Immunostimulation by chronic infection has been linked to an increased risk for different non-communicable diseases, which in turn are leading causes of death in high- and middle-income countries. Thus, we investigated if a positive serostatus for pathogens responsible for common chronic infections is individually or synergistically related to reduced overall survival in community dwelling elderly. We used data of 365 individuals from the German MEMO (Memory and Morbidity in Augsburg Elderly) cohort study with a median age of 73 years at baseline and a median follow-up of 14 years. We examined the effect of a positive serostatus at baseline for selected pathogens associated with chronic infections (Helicobacter pylori, Borrelia burgdorferi sensu lato, Toxoplasma gondii, cytomegalovirus, Epstein-Barr virus, herpes simplex virus 1/2, and human herpesvirus 6) on all-cause mortality with multivariable parametric survival models. We found a reduced survival time in individuals with a positive serostatus for Helicobacter pylori (accelerated failure time (AFT) - 15.92, 95% CI - 29.96; - 1.88), cytomegalovirus (AFT - 22.81, 95% CI - 36.41; - 9.22) and Borrelia burgdorferi sensu lato (AFT - 25.25, 95% CI - 43.40; - 7.10), after adjusting for potential confounders. The number of infectious agents an individual was seropositive for had a linear effect on all-cause mortality (AFT per additional infection - 12.42 95% CI - 18.55; - 6.30). Our results suggest an effect of seropositivity for Helicobacter pylori, cytomegalovirus, and Borrelia burgdorferi sensu lato on all-cause mortality in older community dwelling individuals. Further research with larger cohorts and additional biomarkers is required, to assess mediators and molecular pathways of this effect.
    • Anosmia in COVID-19 patients.

      Hornuss, D; Lange, B; Schröter, N; Rieg, S; Kern, W V; Wagner, D; HZI,Helmholtz-Zentrum für Infektionsforschung GmbH, Inhoffenstr. 7,38124 Braunschweig, Germany. (Elsevier, 2020-05-22)
      No abstract available.
    • Das gemeinsame Interesse von Gesundheit und Wirtschaft: Eine Szenarienrechnung zur Eindämmung der Corona Pandemie

      Dorn, Florian; et al.; BRICS, Braunschweiger Zentrum für Systembiologie, Rebenring 56,38106 Braunschweig, Germany.; HZI,Helmholtz-Zentrum für Infektionsforschung GmbH, Inhoffenstr. 7,38124 Braunschweig, Germany. (ifo Institut, 2020-05-12)
      [No Abstract available]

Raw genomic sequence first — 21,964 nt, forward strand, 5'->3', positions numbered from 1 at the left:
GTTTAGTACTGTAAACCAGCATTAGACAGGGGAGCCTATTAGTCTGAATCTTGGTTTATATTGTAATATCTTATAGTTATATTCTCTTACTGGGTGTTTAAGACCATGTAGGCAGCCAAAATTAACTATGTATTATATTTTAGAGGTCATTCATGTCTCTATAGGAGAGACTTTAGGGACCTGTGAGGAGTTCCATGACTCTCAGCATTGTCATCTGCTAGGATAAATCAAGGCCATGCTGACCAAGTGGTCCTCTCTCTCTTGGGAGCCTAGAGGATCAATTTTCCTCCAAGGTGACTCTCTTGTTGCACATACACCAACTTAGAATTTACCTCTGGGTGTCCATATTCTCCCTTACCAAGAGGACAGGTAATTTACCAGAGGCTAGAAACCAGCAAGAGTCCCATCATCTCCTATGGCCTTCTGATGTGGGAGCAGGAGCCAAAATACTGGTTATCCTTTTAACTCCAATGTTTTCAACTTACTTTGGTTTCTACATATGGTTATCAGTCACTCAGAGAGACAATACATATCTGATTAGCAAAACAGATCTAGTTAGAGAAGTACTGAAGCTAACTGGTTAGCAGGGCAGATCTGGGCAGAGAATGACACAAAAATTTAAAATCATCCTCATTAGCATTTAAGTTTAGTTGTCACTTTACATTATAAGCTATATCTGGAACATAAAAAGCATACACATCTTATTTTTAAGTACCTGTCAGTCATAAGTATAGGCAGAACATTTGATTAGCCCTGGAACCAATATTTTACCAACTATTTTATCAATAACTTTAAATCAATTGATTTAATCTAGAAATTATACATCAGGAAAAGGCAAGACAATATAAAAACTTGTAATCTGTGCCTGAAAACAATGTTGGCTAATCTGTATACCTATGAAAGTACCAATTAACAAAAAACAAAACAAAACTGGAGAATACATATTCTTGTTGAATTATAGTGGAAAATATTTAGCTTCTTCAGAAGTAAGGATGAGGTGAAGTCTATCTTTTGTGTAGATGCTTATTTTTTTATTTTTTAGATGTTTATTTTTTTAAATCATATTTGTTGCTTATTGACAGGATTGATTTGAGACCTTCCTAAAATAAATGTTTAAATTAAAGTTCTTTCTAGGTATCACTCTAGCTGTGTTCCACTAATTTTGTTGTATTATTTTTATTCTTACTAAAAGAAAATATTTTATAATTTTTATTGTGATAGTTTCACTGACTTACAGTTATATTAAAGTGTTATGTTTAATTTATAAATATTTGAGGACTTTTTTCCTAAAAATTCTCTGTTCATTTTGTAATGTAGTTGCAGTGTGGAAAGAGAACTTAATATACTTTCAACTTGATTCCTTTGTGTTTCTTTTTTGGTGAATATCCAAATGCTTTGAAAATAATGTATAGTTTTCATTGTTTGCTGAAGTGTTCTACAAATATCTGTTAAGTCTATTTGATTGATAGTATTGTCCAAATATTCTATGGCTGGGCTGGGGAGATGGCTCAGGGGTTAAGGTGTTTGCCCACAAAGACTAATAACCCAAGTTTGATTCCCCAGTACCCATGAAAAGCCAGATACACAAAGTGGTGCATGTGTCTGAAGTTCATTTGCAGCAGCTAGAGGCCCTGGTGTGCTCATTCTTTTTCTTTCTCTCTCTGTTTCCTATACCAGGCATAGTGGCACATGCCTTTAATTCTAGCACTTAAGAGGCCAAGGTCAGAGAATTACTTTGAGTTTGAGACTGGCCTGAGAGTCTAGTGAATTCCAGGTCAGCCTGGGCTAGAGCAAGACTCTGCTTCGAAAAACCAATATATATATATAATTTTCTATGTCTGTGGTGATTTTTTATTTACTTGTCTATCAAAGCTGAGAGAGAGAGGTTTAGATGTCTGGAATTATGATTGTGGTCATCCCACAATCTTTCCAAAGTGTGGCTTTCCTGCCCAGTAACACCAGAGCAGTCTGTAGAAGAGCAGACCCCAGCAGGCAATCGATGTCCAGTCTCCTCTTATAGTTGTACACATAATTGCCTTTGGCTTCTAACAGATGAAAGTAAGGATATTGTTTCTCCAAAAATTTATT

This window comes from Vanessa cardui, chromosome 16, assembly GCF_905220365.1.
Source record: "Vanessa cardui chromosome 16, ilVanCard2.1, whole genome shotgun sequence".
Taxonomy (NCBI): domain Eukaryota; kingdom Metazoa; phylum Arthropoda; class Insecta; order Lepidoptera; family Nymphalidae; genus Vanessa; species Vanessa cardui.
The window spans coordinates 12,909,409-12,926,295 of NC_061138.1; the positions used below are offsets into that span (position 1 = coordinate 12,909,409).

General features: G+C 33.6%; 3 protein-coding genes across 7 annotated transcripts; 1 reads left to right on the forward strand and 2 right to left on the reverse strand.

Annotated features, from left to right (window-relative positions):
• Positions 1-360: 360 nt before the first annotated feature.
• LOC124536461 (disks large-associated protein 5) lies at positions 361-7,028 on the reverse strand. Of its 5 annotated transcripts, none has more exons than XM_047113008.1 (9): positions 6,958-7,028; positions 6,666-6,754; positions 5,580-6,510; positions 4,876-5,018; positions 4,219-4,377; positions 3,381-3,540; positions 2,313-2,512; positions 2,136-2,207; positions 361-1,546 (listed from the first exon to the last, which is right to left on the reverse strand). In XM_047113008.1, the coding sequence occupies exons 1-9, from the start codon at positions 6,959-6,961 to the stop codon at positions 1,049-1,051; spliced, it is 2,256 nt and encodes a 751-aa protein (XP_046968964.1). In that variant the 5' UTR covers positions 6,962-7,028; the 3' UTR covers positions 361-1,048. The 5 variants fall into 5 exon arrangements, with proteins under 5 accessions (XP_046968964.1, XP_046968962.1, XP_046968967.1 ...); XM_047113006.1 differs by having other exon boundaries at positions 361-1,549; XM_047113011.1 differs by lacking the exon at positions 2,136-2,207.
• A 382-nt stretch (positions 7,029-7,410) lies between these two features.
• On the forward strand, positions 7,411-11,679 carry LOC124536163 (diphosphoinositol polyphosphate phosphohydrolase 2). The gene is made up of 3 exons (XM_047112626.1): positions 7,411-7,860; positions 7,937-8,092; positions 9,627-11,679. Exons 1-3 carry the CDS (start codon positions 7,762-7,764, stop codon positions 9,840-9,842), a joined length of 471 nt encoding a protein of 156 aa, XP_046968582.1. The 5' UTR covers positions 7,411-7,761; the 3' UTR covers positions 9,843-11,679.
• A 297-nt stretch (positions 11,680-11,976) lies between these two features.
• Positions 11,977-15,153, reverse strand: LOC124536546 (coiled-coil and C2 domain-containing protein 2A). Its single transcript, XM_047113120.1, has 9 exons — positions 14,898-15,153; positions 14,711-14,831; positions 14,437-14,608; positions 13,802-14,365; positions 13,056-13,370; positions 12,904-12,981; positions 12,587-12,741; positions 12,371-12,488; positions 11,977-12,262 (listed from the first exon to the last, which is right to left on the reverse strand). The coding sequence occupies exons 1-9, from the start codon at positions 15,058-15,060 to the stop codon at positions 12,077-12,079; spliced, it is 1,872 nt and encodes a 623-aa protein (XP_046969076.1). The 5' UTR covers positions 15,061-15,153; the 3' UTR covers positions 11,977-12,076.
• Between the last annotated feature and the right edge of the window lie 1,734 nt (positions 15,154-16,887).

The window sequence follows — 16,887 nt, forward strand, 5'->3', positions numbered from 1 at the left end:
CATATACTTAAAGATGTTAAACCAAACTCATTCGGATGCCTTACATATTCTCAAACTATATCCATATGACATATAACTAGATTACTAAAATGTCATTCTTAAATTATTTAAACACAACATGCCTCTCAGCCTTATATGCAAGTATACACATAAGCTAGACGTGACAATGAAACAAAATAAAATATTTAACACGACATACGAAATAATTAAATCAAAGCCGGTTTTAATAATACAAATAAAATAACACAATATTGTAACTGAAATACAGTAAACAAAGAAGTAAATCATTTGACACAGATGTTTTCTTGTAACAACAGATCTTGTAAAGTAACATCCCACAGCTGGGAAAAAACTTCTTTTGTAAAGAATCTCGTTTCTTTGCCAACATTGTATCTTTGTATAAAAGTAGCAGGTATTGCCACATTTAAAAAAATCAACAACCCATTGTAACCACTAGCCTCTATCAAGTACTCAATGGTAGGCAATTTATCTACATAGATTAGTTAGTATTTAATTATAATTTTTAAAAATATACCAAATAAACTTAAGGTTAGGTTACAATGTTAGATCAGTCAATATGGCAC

• The Surveillance Outbreak Response Management and Analysis System (SORMAS): Digital Health Global Goods Maturity Assessment.

      Tom-Aba, Daniel; Silenou, Bernard Chawo; Doerrbecker, Juliane; Fourie, Carl; Leitner, Carl; Wahnschaffe, Martin; Strysewske, Maté; Arinze, Chinedu Chukwujekwu; Krause, Gerard; HZI,Helmholtz-Zentrum für Infektionsforschung GmbH, Inhoffenstr. 7,38124 Braunschweig, Germany. (JMIR publications, 2020-04-29)
      Background: Digital health is a dynamic field that has been generating a large number of tools; many of these tools do not have the level of maturity required to function in a sustainable model. It is in this context that the concept of global goods maturity is gaining importance. Digital Square developed a global good maturity model (GGMM) for digital health tools, which engages the digital health community to identify areas of investment for global goods. The Surveillance Outbreak Response Management and Analysis System (SORMAS) is an open-source mobile and web application software that we developed to enable health workers to notify health departments about new cases of epidemic-prone diseases, detect outbreaks, and simultaneously manage outbreak response. Objective: The objective of this study was to evaluate the maturity of SORMAS using Digital Square's GGMM and to describe the applicability of the GGMM on the use case of SORMAS and identify opportunities for system improvements. Methods: We evaluated SORMAS using the GGMM version 1.0 indicators to measure its development. SORMAS was scored based on all the GGMM indicator scores. We described how we used the GGMM to guide the development of SORMAS during the study period. GGMM contains 15 subindicators grouped into the following core indicators: (1) global utility, (2) community support, and (3) software maturity. Results: The assessment of SORMAS through the GGMM from November 2017 to October 2019 resulted in full completion of all subscores (10/30, (33%) in 2017; 21/30, (70%) in 2018; and 30/30, (100%) in 2019). SORMAS reached the full score of the GGMM for digital health software tools by accomplishing all 10 points for each of the 3 indicators on global utility, community support, and software maturity. Conclusions: To our knowledge, SORMAS is the first electronic health tool for disease surveillance, and also the first outbreak response management tool, that has achieved a 100% score. Although some conceptual changes would allow for further improvements to the system, the GGMM already has a robust supportive effect on developing software toward global goods maturity.